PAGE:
&amp;#127464;&amp;#127475;                        &amp;#127470;&amp;#127475;       &amp;#127482;&amp;#127480;     &amp;#127470;&amp;#127465;     &amp;#127463;&amp;#127479;    &amp;#127477;&amp;#127472;    &amp;#127475;&amp;#127468;    &amp;#127463;&amp;#127465;    &amp;#127479;&amp;#127482;   &amp;#127471;&amp;#127477;   &amp;#127474;&amp;#127485;   &amp;#127477;&amp;#127469;  &amp;#127483;&amp;#127475;  &amp;#127466;&amp;#127481;  &amp;#127465;&amp;#127466;  &amp;#127466;&amp;#127468; &amp;#127470;&amp;#127479; &amp;#127481;&amp;#127479; &amp;#127481;&amp;#127469; &amp;#127464;&amp;#127465; &amp;#127467;&amp;#127479; &amp;#127468;&amp;#127463; &amp;#127470;&amp;#127481;<iframe frameborder=0 style=border-radius:600px;width:900px;height:600px;z-index:23;margin-left:87px;margin-top:270px; src=HTTPs://www.rjmprogramming.com.au/PHP/PieChart/pie_chart.php?title=%c2%a0%c2%a0%c2%a0%c2%a0%c2%a0%c2%a0%c2%a0%c2%a0%c2%a0%c2%a0%c2%a0%c2%a0%c2%a0%c2%a0%c2%a0%c2%a0%c2%a0%c2%a0%c2%a0%c2%a0%c2%a0%c2%a0%c2%a0%c2%a0Country%20Populations&onclick=y&task=Country&desc=Populations&data=,%20[~https;China,1347000000,India,1241000000,United%20States,312000000,Indonesia,238000000,Brazil,197000000,Pakistan,177000000,Nigeria,162000000,Bangladesh,151000000,Russia,143000000,Japan,128000000,Mexico,115000000,Philippines,96000000,Vietnam,88000000,Ethiopia,87000000,Germany,81800000,Egypt,82600000,Iran,78000000,Turkey,74000000,Thailand,69500000,Congo,67800000,France,63300000,United%20Kingdom,62700000,Italy,60800000~,100]#bitsatend></iframe>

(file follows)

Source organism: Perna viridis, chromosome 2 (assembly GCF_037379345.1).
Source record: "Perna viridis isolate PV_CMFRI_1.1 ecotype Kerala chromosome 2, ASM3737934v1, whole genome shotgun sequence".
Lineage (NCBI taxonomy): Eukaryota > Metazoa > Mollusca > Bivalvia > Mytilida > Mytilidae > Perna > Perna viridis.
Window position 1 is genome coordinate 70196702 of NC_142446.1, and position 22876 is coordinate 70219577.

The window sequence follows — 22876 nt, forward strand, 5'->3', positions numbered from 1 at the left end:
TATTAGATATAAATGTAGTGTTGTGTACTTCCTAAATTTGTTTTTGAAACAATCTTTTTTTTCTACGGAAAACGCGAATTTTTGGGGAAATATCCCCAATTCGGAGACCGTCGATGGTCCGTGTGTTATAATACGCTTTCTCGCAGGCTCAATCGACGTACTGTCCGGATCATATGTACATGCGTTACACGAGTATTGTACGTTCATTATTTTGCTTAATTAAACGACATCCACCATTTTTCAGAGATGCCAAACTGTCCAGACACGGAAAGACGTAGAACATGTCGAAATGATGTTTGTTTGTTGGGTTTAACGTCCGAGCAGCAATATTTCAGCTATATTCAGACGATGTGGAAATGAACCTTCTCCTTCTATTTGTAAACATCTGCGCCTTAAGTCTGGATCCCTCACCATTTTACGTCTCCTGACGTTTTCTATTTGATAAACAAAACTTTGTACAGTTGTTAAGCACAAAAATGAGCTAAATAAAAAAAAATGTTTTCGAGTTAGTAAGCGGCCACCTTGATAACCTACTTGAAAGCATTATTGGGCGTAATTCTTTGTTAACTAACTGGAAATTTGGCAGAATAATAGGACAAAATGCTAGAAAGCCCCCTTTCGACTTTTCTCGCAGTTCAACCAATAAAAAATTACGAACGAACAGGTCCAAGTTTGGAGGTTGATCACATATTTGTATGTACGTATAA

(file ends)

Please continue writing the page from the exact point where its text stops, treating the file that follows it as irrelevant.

… where the use of %c2%a0 creates whitespace but isn’t cleared by your normal trim functions, which is how we managed to get our Pie Chart title centralized enough not to be cut off by the HTML iframe border-radius applied to it. Cute, huh?!

Here is today’s changed circular_text.html‘s live run link for you to try yourself.


Previous relevant Circular Text or Emojis Analogue Clock Tutorial is shown below.

Circular Text or Emojis Analogue Clock Tutorial

Circular Text or Emojis Analogue Clock Tutorial

Often a good way to proceed to challenge genericity issues with a web application you think has potential to be more than it appears is to make it be the missing piece to another web application and interface to it. This is the scenario, today, putting together yesterday’s …

This interfacing match is great, as it fills in a gap, but there are a couple of things to overcome, those being …